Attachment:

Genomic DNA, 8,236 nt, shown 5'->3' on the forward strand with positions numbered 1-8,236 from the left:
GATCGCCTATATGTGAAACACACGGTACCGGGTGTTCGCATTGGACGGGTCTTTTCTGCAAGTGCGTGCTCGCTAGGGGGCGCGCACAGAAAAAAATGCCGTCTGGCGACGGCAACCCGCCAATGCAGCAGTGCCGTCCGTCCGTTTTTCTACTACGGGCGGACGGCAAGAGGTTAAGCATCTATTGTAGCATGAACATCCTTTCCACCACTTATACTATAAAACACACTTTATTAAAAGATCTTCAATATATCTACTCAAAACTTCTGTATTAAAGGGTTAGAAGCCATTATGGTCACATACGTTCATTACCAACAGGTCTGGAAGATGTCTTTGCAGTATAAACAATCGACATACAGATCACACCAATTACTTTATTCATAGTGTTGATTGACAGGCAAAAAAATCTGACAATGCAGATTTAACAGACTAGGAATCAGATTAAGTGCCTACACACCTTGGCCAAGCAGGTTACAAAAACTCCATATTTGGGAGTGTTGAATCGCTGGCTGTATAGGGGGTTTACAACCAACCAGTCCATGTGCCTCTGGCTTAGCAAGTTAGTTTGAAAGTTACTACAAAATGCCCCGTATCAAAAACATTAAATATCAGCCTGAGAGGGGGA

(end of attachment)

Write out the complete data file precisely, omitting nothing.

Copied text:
Genomic DNA, 8,236 nt, shown 5'->3' on the forward strand with positions numbered 1-8,236 from the left:
GATCGCCTATATGTGAAACACACGGTACCGGGTGTTCGCATTGGACGGGTCTTTTCTGCAAGTGCGTGCTCGCTAGGGGGCGCGCACAGAAAAAAATGCCGTCTGGCGACGGCAACCCGCCAATGCAGCAGTGCCGTCCGTCCGTTTTTCTACTACGGGCGGACGGCAAGAGGTTAAGCATCTATTGTAGCATGAACATCCTTTCCACCACTTATACTATAAAACACACTTTATTAAAAGATCTTCAATATATCTACTCAAAACTTCTGTATTAAAGGGTTAGAAGCCATTATGGTCACATACGTTCATTACCAACAGGTCTGGAAGATGTCTTTGCAGTATAAACAATCGACATACAGATCACACCAATTACTTTATTCATAGTGTTGATTGACAGGCAAAAAAATCTGACAATGCAGATTTAACAGACTAGGAATCAGATTAAGTGCCTACACACCTTGGCCAAGCAGGTTACAAAAACTCCATATTTGGGAGTGTTGAATCGCTGGCTGTATAGGGGGTTTACAACCAACCAGTCCATGTGCCTCTGGCTTAGCAAGTTAGTTTGAAAGTTACTACAAAATGCCCCGTATCAAAAACATTAAATATCAGCCTGAGAGGGGGA